T-Mobile, Samsung revive Sidekick brand with Android, HSPA+

The Sidekick is not dead.

T-Mobile USA and Samsung, as was expected, will launch the Sidekick 4G, a new version of the carrier's popular messaging phone. T-Mobile first mentioned the new gadget in January.

T-Mobile Sidekick 4g samsungThe new gadget will run Google's (NASDAQ:GOOG) Android platform, it will sport a custom UI based on Samsung's TouchWiz, and will access T-Mobile's HSPA+ 21 network. The Sidekick 4G boasts the classic Sidekick's large Qwerty keyboard and focus on messaging, but also includes a 3.5-inch touchscreen display, 1 GHz Samsung Hummingbird processor and a 3-megapixel camera on the back and a front-facing VGA camera on the front for for video chatting. T-Mobile did not mention a price for the new Sidekick, but said it will be out later this spring.

Samsung and T-Mobile are aiming the device at a media-savvy, message-hungry demographic, and have loaded the phone with features to appeal to that group. The new Sidekick features Group Text so that users can reply to a group of people in a conversation, and also has a physical jump key, allowing users to actively switch between applications and screens. The device also has access to Samsung's Media Hub and customers can place charges directly on their T-Mobile bill.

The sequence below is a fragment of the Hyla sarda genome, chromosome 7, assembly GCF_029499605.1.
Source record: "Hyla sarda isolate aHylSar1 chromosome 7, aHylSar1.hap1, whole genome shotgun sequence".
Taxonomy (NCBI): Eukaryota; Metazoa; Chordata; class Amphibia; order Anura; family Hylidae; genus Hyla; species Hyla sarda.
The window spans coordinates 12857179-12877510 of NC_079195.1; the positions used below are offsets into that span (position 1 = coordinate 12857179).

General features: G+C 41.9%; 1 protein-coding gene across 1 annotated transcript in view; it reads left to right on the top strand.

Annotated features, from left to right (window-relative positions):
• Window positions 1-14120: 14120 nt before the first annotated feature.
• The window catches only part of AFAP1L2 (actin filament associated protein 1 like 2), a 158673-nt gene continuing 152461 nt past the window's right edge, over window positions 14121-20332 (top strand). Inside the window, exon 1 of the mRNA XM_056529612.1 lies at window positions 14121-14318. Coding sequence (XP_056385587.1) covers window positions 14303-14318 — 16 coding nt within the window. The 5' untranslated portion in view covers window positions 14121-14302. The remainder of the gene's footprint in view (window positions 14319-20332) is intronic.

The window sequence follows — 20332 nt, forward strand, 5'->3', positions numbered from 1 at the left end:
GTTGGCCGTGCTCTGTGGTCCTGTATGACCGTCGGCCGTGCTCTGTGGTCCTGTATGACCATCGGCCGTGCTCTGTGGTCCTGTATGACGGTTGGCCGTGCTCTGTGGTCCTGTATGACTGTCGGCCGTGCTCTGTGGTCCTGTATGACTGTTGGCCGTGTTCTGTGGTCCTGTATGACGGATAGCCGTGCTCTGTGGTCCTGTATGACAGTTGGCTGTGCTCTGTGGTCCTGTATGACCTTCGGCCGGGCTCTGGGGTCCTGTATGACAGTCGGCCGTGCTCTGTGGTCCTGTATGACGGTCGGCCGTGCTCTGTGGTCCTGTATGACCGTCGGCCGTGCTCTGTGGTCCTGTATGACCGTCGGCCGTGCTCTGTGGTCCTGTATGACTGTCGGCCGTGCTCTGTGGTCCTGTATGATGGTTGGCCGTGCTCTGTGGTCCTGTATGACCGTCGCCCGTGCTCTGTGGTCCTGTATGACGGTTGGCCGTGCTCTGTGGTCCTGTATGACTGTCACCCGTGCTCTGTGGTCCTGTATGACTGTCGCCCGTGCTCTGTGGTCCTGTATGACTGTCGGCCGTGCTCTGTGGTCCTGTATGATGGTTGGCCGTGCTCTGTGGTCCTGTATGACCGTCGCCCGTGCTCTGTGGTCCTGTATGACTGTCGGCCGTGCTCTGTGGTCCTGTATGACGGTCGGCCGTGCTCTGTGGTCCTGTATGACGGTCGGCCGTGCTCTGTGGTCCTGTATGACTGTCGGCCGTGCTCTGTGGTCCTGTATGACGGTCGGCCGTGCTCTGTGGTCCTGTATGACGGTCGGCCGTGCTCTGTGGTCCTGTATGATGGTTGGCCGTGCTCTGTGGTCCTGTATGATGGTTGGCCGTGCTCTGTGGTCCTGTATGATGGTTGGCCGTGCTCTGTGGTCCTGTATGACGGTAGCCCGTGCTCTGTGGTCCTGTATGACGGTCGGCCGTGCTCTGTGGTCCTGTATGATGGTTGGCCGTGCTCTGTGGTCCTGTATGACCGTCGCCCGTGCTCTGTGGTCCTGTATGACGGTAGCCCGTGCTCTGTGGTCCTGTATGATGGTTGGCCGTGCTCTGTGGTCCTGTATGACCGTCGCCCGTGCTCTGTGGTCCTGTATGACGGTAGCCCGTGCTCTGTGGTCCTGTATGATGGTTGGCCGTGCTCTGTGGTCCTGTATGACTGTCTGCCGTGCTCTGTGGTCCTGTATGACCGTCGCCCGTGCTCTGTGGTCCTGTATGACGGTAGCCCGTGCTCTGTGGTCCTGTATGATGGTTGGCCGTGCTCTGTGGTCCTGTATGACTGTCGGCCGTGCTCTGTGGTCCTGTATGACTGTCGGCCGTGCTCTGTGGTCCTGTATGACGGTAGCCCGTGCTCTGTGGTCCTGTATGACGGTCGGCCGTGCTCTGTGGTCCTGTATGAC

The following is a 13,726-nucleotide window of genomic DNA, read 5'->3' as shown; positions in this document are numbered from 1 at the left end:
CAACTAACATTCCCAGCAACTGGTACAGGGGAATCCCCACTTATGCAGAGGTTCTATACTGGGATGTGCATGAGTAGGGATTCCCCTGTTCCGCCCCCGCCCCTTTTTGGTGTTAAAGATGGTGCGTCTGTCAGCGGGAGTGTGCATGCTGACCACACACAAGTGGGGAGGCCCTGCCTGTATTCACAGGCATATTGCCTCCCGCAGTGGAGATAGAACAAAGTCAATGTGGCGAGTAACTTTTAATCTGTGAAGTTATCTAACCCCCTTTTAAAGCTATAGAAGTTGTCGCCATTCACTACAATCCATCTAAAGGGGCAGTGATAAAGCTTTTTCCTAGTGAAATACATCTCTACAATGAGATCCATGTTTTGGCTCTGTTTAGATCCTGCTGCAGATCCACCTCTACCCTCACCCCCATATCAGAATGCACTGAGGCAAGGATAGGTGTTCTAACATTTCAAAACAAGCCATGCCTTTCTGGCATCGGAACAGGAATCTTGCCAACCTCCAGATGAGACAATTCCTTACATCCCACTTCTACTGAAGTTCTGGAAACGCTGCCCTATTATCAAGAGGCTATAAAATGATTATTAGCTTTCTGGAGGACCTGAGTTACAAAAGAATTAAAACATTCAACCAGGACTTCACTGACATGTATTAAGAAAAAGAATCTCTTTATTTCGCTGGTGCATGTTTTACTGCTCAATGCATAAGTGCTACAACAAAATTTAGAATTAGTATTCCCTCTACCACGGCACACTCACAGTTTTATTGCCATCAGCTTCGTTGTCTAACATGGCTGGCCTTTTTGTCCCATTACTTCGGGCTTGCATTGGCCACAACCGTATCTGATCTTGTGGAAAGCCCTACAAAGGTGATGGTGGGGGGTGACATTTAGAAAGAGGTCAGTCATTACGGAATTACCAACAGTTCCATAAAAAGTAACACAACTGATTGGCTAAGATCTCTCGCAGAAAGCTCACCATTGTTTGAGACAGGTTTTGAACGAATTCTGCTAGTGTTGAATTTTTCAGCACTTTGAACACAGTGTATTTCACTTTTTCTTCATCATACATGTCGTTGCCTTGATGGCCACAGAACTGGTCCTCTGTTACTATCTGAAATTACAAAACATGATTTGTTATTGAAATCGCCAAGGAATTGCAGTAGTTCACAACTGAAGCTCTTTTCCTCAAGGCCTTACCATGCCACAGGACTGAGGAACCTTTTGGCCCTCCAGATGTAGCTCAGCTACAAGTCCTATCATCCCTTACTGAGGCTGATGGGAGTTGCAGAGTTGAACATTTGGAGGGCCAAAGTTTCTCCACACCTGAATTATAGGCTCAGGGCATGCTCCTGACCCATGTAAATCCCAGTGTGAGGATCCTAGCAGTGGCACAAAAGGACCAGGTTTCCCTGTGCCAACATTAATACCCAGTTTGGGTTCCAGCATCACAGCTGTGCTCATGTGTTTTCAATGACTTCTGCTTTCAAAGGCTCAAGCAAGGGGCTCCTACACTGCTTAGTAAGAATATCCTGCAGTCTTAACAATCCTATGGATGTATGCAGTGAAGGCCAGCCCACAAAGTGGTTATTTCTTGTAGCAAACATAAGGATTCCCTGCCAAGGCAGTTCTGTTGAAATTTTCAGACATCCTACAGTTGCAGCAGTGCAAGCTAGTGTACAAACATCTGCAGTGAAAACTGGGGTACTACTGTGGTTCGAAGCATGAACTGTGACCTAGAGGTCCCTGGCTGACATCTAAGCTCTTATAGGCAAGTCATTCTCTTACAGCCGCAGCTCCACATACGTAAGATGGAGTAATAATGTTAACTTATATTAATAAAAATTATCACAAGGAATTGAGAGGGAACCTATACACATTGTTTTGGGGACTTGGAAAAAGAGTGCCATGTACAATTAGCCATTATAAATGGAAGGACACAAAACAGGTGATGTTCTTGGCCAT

T-Mobile's announcement of the new Sidekick comes two weeks after it said it will discontinue support for Danger's software on its existing Sidekick devices before May 31, and will provide Sidekick customers with several alternative devices to help ensure a smooth transition.

T-Mobile said in June that it would halt sales of new Sidekick devices as it sought a new path forward for the products.

The Danger-powered Sidekick, with its Qwerty keyboard and use of cloud-based services, was a pioneer when it first appeared in 2002, but was eclipsed by newer smartphones. Microsoft (NASDAQ:MSFT) acquired Danger in 2008; Danger software powered Microsoft's failed Kin social networking phones.

For more:
- see this release
- see this PC Magazine article
- see this AllThingsD article

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